Other factors that may affect the job's length and cost include parking regulations, the route you'll take, and road restrictions on your moving vehicle like bans on double-parking for trucks in Midtown, Kravitz said.

As departure day approaches, consider completing a moving checklist such as this one provided by the Federal Motor Carrier Safety Administration.

6. Make sure you have a bill of lading on moving day.

Before or at the time of loading, your mover should issue a bill of lading, which serves as your formal contract. (The order for service is part of the bill of lading.)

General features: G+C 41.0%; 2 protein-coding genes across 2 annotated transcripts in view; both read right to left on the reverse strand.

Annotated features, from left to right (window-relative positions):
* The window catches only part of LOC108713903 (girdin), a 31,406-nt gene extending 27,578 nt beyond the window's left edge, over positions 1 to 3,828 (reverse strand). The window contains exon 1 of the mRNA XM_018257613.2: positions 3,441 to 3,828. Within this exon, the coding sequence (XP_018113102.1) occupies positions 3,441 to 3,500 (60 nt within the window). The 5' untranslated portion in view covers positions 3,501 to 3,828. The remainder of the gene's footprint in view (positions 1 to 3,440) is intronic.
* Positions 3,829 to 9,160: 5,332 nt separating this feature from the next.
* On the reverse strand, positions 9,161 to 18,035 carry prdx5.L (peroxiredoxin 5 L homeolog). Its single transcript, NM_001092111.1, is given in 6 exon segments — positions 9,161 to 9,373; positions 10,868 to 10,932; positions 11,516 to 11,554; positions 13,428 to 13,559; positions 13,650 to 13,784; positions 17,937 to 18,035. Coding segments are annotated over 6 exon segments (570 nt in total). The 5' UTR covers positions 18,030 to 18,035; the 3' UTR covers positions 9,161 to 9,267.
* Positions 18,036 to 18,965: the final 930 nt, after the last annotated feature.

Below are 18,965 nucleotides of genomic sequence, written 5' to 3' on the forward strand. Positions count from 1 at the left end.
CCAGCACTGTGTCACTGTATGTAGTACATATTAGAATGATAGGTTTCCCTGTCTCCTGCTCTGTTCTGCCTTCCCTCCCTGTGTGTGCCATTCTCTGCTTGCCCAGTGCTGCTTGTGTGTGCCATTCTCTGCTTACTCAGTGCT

This crucial piece of paperwork lists the move's start and end date, total cost due, and how the client has agreed to be billed.

Make sure you keep track of the bill of lading until the shipment is delivered, all charges are paid, and any open claims have been settled. A standard bill of lading template can be viewed here

If you have any issues with damage or loss, you should file a complaint quickly, in writing, with the moving company. If the issue isn't resolved, file a complaint the the state or federal transportation authority.